Pretty Girls Don’t Eat by Winnie Salamon

Call me old-fashioned, but there’s nothing quite like a department store in the middle of the week. Quiet, shiny, anonymous. You could spend an entire day in the lingerie section, surrounded by lace, elastic and padded inserts and nobody would consider you a pervert because they wouldn’t even notice. Watching the flat screens in electricals, trying out mattresses in bedding, browsing through racks of dresses that cost $2000 each. Applying hand cream, perfume, lipstick. All without a single, ‘Can I help you?’

Winter seems to know exactly what she wants from life. She loves fashion and design and has an enviable talent in making her designs translate from the page to wearable art. She has great friends and a supportive family. But at sixteen years old, she’s starting to wonder if things might be better, if even her best friends and her family might love her better, more, if she wasn’t quite so fat. It might also help in the ‘never been kissed’ department too. Scratch the surface of any ‘perfect’ life and there’s plenty of non-perfection to be found. Although it can be harder to believe, non-perfection can be more interesting.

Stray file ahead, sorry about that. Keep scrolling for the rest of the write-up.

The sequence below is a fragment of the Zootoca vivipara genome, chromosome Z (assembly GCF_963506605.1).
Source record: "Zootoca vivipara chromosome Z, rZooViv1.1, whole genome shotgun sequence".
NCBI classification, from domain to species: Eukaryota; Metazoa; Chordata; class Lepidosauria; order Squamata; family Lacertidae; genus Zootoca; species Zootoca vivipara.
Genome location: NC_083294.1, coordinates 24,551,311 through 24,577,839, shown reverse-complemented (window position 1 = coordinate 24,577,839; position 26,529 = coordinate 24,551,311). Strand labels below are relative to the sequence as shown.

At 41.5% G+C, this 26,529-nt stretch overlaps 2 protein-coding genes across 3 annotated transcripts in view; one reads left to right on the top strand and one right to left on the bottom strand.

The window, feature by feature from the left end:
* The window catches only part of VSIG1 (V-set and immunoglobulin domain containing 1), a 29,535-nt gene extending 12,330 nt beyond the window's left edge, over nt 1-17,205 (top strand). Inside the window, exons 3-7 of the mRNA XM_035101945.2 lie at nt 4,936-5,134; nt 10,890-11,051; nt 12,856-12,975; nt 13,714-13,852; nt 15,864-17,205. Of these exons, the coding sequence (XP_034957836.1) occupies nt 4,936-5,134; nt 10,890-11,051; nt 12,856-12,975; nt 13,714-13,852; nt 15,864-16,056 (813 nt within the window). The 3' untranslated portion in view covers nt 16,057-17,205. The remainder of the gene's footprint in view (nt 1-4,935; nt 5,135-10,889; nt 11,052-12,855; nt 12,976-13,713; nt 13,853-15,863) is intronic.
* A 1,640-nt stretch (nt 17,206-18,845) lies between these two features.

Everyone has secrets. And secret thoughts. Particularly in adolescence. It’s a time of discovery, of working out who you are, and also of looking at others around you in new ways. Hormones play their part in realigning understanding of friendships and family. ‘Pretty Girls Don’t Eat’ offers an opportunity to unstitch and refashion beliefs of self and others. There’s plenty here for discussion. How does a seemingly together teenager start believing negative self-talk? How perfect are the ‘perfect’ lives of everyone else? There are some great role models here – not perfect ones – and a hopeful future. Recommended for early- to mid-secondary readers.

Pretty Girls Don’t Eat, Winnie Salamon
Ford St Publishing 2017
ISBN: 9781925272772

review by Claire Saxby, Children’s author and bookseller
www.clairesaxby.com

Harry Kruize, Born to Lose by Paul Collins

Monday 3rd October
First day back from school holidays and today in English, Mr Granger discussed the power of writing. He explained how the pen is mightier than the sword and gave examples of how writing influenced people to change. He said words can be so powerful that if you really want a wish to come true, then the best way to make it happen is to write it down.
To prove his point, he has set us a whole-term writing assignment where we have to write down a heap of wishes and explain why we really want them to come true. Then we have to document the exact circumstances of when each wish is granted.